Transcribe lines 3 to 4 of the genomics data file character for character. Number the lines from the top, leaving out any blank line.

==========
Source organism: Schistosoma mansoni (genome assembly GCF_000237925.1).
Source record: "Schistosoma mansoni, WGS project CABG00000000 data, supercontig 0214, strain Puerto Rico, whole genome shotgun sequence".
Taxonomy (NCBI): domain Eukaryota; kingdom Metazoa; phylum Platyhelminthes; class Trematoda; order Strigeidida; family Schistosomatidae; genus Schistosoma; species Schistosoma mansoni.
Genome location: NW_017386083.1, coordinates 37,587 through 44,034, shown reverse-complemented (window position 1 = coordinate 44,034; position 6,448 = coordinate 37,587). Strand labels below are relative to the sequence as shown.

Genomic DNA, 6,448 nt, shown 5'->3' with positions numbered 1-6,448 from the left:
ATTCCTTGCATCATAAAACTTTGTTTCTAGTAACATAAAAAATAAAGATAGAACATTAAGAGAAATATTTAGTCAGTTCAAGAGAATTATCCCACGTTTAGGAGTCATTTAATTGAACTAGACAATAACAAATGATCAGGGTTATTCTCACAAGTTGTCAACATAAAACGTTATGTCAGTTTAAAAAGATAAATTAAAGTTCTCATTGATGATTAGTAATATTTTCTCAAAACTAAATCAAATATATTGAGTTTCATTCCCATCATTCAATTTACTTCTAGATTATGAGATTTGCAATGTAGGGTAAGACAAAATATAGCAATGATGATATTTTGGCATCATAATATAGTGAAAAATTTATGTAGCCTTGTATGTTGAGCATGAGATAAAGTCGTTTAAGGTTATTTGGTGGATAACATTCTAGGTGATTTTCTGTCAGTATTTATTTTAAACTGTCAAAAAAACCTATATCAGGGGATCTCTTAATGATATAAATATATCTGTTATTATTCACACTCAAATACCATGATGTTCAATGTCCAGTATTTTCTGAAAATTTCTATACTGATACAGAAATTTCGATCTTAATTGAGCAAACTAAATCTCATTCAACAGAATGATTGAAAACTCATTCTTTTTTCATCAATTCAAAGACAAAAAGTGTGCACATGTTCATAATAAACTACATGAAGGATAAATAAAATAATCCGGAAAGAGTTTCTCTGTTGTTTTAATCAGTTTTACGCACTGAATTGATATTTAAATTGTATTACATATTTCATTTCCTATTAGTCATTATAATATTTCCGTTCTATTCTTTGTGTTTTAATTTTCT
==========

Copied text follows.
Taxonomy (NCBI): domain Eukaryota; kingdom Metazoa; phylum Platyhelminthes; class Trematoda; order Strigeidida; family Schistosomatidae; genus Schistosoma; species Schistosoma mansoni.
Genome location: NW_017386083.1, coordinates 37,587 through 44,034, shown reverse-complemented (window position 1 = coordinate 44,034; position 6,448 = coordinate 37,587). Strand labels below are relative to the sequence as shown.